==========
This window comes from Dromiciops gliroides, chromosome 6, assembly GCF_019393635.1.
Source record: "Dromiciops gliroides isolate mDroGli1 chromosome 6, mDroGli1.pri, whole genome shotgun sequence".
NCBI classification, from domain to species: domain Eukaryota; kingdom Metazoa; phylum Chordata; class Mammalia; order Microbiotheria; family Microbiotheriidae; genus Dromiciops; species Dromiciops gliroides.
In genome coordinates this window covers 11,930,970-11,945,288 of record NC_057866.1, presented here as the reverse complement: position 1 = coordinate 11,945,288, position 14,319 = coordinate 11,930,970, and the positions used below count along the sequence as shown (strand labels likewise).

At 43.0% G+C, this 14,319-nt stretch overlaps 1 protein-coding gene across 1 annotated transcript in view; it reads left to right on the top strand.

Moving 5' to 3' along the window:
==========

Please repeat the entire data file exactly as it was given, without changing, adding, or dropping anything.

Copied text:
This window comes from Dromiciops gliroides, chromosome 6, assembly GCF_019393635.1.
Source record: "Dromiciops gliroides isolate mDroGli1 chromosome 6, mDroGli1.pri, whole genome shotgun sequence".
NCBI classification, from domain to species: domain Eukaryota; kingdom Metazoa; phylum Chordata; class Mammalia; order Microbiotheria; family Microbiotheriidae; genus Dromiciops; species Dromiciops gliroides.
In genome coordinates this window covers 11,930,970-11,945,288 of record NC_057866.1, presented here as the reverse complement: position 1 = coordinate 11,945,288, position 14,319 = coordinate 11,930,970, and the positions used below count along the sequence as shown (strand labels likewise).

At 43.0% G+C, this 14,319-nt stretch overlaps 1 protein-coding gene across 1 annotated transcript in view; it reads left to right on the top strand.

Moving 5' to 3' along the window: